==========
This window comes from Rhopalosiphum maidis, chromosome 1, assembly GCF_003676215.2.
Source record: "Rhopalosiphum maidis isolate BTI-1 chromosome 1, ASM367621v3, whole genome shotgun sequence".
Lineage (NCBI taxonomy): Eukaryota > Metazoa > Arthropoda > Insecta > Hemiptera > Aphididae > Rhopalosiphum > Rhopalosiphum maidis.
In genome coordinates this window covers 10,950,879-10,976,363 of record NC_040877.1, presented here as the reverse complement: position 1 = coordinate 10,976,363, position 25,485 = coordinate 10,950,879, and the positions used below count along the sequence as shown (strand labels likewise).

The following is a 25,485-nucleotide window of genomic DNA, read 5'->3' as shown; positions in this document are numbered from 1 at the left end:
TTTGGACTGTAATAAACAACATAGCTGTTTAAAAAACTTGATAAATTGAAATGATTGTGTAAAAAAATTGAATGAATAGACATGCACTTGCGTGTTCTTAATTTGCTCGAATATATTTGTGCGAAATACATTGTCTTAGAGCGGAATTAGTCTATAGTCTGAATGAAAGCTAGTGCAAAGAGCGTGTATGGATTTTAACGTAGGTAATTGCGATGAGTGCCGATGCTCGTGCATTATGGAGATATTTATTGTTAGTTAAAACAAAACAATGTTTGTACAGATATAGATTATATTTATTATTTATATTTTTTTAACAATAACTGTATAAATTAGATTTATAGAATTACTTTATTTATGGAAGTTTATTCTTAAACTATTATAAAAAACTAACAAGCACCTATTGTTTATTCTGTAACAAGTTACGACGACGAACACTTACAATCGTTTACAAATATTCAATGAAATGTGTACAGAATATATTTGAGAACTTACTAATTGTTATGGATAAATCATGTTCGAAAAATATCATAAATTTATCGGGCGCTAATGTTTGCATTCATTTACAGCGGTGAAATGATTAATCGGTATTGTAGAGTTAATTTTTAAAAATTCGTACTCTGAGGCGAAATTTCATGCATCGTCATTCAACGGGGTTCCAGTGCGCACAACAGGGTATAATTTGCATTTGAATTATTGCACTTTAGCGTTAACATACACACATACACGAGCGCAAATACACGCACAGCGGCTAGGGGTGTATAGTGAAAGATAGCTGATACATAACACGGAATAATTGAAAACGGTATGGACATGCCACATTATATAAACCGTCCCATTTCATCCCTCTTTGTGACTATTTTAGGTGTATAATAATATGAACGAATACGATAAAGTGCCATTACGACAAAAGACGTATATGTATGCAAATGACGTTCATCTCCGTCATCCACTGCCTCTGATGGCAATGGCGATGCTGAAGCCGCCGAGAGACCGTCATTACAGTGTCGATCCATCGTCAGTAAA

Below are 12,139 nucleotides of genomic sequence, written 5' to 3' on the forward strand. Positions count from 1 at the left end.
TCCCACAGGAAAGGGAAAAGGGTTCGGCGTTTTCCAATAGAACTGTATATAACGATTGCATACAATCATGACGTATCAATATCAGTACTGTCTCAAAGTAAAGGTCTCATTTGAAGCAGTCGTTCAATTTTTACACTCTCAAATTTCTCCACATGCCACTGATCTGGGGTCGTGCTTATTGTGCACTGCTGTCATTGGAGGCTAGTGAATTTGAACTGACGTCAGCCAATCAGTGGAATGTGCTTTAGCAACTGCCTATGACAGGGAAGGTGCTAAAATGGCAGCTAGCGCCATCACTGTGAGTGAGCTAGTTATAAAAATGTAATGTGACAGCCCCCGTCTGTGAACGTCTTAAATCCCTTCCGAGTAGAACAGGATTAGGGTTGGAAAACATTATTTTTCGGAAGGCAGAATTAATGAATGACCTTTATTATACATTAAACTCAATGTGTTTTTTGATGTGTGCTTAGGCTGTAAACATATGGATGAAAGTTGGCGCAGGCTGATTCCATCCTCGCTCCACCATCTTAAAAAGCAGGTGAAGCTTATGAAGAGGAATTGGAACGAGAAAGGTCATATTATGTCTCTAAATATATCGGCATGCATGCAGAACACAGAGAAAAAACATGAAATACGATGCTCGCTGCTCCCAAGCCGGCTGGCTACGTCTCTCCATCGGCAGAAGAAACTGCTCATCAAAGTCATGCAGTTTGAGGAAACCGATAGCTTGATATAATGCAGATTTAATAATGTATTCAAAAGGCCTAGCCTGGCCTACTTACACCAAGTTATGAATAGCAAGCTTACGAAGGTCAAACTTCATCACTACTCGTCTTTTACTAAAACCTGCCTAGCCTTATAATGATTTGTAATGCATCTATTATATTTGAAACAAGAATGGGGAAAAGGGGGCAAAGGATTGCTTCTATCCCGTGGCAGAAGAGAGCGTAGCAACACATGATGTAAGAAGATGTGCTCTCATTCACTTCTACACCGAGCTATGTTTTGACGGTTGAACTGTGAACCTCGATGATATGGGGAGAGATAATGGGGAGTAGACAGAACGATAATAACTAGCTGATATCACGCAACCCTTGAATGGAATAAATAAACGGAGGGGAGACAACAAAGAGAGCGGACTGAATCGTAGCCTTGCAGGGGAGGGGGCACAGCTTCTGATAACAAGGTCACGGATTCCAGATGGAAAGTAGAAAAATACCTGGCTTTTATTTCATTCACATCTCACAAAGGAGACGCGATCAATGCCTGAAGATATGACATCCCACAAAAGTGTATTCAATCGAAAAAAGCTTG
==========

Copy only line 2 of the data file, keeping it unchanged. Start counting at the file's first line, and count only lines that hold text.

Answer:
Source record: "Rhopalosiphum maidis isolate BTI-1 chromosome 1, ASM367621v3, whole genome shotgun sequence".